“There are findings from a new survey, which showed that as millennials spend more time engaged on social media platforms, it’s causing them to be less social in real life. The study, conducted by Flashgap, a photo-sharing application with more than 150,000 users, found that 87 percent of millennials admitted to missing out on a conversation because they were distracted by their phone. Meanwhile, 54 percent said they experience a fear of missing out if not checking social networks.” (3)
billions are spent every year trying to get every single one of us to spend more time on our screens. This is all for data, every time we click on something data is then given to someone to analyse and improve their niche in the media. Were almost recruited to improve this machine (media) to make it even more tempting.
New technology comes out all the time with new features, its wireless, its portable, its quick, easy. It’s all instant access to avoid being bored, to avoid all the gaps, moments and alone time. It’s easy to be consumed, its entertaining, fun. It’s better than just waiting for the next thing, the next day. However, this applies to short term benefits. Is it better in the long term?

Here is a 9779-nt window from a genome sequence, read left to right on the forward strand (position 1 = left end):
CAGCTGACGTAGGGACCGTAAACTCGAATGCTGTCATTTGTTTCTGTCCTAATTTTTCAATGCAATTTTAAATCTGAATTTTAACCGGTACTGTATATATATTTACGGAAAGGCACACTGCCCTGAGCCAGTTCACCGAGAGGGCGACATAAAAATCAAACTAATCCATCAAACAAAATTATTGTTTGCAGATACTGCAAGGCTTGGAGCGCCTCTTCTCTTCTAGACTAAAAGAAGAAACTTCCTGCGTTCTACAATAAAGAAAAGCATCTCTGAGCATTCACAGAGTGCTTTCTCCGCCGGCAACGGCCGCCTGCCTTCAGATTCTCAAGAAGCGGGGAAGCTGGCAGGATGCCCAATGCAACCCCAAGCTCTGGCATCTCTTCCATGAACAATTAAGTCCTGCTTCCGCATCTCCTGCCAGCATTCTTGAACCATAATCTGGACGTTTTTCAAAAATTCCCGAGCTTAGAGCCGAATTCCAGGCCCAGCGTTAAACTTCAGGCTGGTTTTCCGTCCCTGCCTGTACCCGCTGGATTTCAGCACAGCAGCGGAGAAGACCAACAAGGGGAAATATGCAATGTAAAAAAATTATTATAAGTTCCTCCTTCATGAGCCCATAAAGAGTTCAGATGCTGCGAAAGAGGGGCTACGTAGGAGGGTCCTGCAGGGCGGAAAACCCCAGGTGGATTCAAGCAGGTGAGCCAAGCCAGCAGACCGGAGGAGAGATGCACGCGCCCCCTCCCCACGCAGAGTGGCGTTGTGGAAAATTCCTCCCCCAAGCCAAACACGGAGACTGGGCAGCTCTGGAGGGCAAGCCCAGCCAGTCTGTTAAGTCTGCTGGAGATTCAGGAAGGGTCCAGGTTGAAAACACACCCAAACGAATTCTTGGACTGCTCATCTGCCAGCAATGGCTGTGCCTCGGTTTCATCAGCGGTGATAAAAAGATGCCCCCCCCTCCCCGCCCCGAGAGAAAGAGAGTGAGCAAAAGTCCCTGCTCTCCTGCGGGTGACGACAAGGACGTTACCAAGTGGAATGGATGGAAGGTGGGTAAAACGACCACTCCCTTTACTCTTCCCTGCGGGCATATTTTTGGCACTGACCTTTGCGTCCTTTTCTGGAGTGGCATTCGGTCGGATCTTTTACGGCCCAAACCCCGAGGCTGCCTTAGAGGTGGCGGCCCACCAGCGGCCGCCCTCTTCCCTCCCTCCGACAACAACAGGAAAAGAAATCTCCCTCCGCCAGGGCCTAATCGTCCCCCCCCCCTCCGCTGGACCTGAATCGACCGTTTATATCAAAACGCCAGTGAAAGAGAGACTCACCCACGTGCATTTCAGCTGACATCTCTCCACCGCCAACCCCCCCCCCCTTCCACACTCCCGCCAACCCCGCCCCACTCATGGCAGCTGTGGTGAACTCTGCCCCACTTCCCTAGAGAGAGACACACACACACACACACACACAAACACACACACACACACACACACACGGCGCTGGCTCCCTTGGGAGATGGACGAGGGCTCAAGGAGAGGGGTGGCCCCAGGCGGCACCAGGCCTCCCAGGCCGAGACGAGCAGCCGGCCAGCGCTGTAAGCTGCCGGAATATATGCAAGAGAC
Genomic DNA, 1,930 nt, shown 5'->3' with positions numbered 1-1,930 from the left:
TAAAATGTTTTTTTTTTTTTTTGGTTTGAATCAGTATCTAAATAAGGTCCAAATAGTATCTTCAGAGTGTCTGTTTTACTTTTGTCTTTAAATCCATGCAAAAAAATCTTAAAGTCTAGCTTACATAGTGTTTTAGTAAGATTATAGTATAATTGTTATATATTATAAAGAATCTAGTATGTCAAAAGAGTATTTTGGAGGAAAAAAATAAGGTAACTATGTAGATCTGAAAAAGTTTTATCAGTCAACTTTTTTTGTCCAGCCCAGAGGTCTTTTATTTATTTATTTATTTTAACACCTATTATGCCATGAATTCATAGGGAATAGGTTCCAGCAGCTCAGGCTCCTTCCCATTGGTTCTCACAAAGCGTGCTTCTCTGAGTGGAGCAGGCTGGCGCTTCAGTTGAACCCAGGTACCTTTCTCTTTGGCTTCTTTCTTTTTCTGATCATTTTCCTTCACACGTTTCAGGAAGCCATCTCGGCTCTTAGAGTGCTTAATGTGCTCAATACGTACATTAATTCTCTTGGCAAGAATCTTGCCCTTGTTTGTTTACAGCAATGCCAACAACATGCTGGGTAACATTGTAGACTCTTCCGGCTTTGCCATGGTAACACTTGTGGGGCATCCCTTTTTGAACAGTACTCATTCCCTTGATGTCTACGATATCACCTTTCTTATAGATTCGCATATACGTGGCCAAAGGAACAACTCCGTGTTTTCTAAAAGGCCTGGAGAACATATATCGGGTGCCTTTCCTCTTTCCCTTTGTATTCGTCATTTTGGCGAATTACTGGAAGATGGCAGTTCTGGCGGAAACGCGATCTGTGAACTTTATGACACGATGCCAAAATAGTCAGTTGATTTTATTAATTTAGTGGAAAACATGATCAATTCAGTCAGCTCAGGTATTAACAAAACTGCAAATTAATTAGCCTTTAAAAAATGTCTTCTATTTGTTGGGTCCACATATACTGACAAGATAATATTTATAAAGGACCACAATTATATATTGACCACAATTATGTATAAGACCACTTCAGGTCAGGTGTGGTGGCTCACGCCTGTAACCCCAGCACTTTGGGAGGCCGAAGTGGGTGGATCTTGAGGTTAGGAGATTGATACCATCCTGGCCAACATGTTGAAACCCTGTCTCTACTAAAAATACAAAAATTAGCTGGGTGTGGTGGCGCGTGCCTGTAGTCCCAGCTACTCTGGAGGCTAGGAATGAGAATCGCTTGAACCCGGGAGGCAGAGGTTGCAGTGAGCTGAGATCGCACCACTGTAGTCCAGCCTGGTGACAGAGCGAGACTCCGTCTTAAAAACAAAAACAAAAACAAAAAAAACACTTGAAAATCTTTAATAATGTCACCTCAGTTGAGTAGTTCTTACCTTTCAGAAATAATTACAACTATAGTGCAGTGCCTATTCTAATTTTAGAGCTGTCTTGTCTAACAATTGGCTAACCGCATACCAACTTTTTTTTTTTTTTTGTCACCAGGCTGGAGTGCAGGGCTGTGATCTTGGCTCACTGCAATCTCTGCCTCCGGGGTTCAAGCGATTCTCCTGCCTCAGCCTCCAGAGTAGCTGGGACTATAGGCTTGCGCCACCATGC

What are we missing out on? That’s the feeling we adopt to justify scrolling the feeds. We’re missing out on being bored, we no longer have this feeling and some like the new silent generation may have never even experienced true boredom.
If were at a restaurant and the person we’re with goes to the restroom the likelihood of us immediately pulling out our phone is very high. Say there’s a family a few tables over who have just experienced a lull in the conversation, they will most likely now all pull out their phone in an attempt to numb the brief moment of boredom. When they should be sat with their family there observing strangers past time.